Fascinating gemstone which has been mistakenly identified and used as a substitute for all kinds of other gems because of its wide variety of colors. The "Black Prince's Ruby" in the British crown jewels is actually a spinel.

Completely pure spinel is colorless and has been used to as a diamond substitute in jewelry. Colored spinels get their color from impurities; the most valuable red and blue ones are hard to tell from ruby and sapphire. The natural stone also comes in green, violet, black, and orange. Occasional spinels with asterisms have been found.

Synthetic spinel has been manufactured since 1915 and is commonly used in cheap jewelry (Joel Arem's Gems specifically mentions 'class rings and inexpensive birthstone jewelry, usually (erroneously) labeled in quotes, such as "tourmaline" or "topaz."' With a rating on the Mohs hardness scale of 8, spinel works well in jewelry.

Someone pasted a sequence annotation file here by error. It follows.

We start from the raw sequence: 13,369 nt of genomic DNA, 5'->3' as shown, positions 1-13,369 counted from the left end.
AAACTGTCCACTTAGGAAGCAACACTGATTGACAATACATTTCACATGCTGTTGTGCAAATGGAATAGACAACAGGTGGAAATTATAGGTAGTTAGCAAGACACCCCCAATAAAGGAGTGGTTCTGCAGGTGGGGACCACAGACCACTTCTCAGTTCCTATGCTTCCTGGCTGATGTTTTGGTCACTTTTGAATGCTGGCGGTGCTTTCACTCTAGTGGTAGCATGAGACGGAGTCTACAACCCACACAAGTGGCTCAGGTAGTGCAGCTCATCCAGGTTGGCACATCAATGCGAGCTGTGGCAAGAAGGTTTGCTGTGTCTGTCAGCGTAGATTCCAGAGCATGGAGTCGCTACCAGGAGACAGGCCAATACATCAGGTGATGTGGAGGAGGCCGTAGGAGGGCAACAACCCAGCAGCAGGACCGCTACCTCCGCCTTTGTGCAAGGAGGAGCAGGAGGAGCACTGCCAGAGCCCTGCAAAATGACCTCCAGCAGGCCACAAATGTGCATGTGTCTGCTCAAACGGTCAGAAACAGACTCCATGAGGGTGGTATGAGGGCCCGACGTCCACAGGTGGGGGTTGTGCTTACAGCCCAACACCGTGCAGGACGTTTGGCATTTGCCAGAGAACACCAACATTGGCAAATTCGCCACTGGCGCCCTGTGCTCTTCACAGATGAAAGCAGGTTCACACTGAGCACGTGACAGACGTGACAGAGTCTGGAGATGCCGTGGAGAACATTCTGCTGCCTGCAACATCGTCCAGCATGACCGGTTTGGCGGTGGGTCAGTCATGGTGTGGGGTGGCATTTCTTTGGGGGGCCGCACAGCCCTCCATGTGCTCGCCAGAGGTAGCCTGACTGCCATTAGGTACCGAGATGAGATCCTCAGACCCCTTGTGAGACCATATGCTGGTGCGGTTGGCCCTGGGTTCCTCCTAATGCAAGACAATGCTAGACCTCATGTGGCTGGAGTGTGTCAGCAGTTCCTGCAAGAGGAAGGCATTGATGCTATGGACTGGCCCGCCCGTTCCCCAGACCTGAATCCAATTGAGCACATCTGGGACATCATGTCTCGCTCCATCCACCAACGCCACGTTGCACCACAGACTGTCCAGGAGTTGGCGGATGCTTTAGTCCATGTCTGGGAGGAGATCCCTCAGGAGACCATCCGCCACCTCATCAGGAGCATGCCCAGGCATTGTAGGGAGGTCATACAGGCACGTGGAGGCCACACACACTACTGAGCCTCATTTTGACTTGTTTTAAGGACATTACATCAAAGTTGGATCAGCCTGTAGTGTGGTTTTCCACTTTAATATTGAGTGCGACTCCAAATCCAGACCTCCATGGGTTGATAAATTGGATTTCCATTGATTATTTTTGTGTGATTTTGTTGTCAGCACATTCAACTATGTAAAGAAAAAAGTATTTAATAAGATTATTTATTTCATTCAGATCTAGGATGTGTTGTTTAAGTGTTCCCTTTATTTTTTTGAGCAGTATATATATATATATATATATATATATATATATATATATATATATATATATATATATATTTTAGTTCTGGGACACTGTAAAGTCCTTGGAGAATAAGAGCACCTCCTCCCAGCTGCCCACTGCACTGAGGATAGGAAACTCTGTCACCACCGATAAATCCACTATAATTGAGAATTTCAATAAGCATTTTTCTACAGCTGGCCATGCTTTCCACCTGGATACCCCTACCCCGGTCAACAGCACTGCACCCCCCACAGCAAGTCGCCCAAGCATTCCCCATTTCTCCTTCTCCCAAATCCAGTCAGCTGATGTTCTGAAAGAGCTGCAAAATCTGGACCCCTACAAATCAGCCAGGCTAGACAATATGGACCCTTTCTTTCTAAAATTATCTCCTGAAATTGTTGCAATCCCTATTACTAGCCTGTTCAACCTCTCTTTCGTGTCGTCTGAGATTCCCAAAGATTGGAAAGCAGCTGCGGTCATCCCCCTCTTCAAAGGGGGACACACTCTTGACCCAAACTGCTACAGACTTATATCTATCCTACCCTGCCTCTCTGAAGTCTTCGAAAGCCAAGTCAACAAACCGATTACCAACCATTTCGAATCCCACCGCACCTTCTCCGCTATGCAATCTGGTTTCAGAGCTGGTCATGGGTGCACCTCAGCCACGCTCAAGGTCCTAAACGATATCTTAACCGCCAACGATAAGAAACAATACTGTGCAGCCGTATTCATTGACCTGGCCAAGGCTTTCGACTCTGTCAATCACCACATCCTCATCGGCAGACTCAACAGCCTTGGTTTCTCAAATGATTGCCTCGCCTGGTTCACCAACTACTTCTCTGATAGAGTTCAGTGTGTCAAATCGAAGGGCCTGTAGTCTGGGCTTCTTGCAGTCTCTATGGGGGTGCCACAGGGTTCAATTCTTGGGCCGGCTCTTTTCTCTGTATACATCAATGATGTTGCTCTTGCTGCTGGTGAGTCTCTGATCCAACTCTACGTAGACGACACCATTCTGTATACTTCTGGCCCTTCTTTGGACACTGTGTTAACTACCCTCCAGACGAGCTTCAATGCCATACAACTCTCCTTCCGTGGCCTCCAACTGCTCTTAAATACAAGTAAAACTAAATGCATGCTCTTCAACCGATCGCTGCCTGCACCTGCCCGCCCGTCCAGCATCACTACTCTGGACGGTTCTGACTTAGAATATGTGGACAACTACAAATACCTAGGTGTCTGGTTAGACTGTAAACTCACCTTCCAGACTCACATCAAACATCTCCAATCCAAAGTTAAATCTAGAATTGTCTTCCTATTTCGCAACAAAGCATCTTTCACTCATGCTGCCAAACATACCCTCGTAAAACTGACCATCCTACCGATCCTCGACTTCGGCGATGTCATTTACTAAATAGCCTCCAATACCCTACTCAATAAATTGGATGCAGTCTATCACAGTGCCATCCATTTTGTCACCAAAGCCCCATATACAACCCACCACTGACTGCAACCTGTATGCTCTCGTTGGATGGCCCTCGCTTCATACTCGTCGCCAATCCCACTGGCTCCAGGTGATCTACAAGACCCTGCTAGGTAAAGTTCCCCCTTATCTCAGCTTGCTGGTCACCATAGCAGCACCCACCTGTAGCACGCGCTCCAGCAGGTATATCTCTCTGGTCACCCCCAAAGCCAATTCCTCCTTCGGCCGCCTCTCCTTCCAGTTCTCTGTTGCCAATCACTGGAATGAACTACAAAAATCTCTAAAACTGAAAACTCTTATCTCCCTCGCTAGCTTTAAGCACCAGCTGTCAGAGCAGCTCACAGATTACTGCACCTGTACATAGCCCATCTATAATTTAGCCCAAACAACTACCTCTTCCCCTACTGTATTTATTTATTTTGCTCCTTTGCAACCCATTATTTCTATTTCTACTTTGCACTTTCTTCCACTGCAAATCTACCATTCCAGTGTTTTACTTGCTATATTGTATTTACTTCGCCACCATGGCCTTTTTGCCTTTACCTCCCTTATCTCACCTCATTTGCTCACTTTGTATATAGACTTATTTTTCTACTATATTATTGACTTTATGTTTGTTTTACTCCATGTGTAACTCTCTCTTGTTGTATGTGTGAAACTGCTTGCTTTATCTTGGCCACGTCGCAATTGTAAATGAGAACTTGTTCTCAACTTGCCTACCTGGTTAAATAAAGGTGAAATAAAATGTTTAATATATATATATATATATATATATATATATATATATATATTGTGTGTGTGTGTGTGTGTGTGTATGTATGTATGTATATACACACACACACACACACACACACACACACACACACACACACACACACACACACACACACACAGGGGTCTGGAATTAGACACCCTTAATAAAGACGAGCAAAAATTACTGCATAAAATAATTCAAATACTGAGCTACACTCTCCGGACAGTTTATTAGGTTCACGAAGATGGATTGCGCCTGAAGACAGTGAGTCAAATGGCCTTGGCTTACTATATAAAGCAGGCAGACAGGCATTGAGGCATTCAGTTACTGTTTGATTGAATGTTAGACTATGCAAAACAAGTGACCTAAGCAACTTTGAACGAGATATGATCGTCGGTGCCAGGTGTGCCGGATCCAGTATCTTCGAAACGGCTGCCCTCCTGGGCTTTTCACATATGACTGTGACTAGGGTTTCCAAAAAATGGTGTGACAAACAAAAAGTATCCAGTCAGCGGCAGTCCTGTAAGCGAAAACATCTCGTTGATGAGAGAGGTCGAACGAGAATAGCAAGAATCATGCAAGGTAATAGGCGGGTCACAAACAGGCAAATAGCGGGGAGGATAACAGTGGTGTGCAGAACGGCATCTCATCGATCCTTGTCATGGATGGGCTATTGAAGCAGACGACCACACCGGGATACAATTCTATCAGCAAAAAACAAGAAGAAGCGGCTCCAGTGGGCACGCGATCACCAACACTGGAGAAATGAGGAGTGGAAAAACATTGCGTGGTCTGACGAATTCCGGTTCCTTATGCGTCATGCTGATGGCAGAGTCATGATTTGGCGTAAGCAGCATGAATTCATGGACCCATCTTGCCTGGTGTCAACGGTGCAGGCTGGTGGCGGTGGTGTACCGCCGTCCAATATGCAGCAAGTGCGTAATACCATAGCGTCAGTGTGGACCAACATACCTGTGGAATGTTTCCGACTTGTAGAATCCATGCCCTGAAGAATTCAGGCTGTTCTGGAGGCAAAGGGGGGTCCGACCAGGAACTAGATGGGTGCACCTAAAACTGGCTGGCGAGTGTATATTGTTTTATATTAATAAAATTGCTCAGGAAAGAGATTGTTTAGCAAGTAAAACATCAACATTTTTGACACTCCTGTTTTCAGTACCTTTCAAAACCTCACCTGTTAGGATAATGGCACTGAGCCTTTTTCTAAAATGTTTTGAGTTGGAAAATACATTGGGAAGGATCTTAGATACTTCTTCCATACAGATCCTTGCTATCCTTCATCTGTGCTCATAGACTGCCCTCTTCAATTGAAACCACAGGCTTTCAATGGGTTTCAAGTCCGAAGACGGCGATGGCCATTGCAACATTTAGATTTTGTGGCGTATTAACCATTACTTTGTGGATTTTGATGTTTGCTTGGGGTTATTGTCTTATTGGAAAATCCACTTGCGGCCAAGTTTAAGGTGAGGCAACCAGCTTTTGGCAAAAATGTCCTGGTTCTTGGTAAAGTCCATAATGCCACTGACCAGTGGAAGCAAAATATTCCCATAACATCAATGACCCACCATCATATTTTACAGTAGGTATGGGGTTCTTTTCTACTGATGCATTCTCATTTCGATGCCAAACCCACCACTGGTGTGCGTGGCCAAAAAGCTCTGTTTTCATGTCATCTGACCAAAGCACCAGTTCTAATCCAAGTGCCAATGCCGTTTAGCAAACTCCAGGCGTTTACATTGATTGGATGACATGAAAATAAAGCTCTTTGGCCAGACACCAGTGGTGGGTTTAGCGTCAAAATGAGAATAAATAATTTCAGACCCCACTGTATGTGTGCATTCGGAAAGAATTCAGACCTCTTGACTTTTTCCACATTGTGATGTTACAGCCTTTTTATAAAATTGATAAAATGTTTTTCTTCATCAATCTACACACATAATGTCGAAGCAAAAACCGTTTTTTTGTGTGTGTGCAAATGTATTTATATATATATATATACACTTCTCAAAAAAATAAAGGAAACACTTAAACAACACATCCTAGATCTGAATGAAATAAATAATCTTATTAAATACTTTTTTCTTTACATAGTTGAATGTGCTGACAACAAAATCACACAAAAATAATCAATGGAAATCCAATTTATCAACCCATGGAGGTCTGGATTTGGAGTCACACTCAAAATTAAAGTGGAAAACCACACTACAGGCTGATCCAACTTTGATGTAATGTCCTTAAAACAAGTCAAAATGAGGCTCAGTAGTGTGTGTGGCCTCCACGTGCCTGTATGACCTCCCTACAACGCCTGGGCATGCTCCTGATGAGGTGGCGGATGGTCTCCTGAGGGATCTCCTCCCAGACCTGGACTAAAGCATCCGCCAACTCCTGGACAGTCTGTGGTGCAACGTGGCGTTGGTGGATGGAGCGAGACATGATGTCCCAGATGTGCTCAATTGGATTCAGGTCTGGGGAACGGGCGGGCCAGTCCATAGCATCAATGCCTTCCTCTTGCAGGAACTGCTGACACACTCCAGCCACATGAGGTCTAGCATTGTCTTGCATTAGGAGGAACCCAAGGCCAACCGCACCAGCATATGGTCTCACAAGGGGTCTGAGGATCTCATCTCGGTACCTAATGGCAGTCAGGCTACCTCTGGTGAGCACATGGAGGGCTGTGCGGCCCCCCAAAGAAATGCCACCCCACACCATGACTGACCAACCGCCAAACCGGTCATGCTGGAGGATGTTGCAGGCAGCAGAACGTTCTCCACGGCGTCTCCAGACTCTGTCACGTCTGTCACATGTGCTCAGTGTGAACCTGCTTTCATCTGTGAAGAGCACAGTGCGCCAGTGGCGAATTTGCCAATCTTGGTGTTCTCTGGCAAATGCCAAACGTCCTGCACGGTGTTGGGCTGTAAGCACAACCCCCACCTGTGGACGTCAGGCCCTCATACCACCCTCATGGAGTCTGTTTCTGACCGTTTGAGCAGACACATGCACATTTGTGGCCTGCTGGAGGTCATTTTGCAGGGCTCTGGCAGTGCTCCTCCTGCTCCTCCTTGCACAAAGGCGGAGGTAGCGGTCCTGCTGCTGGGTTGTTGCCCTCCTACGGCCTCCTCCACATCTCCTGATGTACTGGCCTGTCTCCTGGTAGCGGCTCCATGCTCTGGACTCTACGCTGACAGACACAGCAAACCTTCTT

Spi*nel" (?), Spi*nelle" (?), n. [F. spinelle, or LL. spinellus, perhaps from L. spina a thorn, a prickle, in allusion to its pointed crystals.] Min.

A mineral occuring in octahedrons of great hardness and various colors, as red, green, blue, brown, and black, the red variety being the gem spinel ruby. It consist essentially of alumina and magnesia, but commonly contains iron and sometimes also chromium.

⇒ The spinel group includes spinel proper, also magnetite, chromite, franklinite, gahnite, etc., all of which may be regarded as composed of a sesquioxide and a protoxide in equal proportions.


© Webster 1913.

Spin"el (?), n.

Bleached yarn in making the linen tape called inkle; unwrought inkle.



© Webster 1913.

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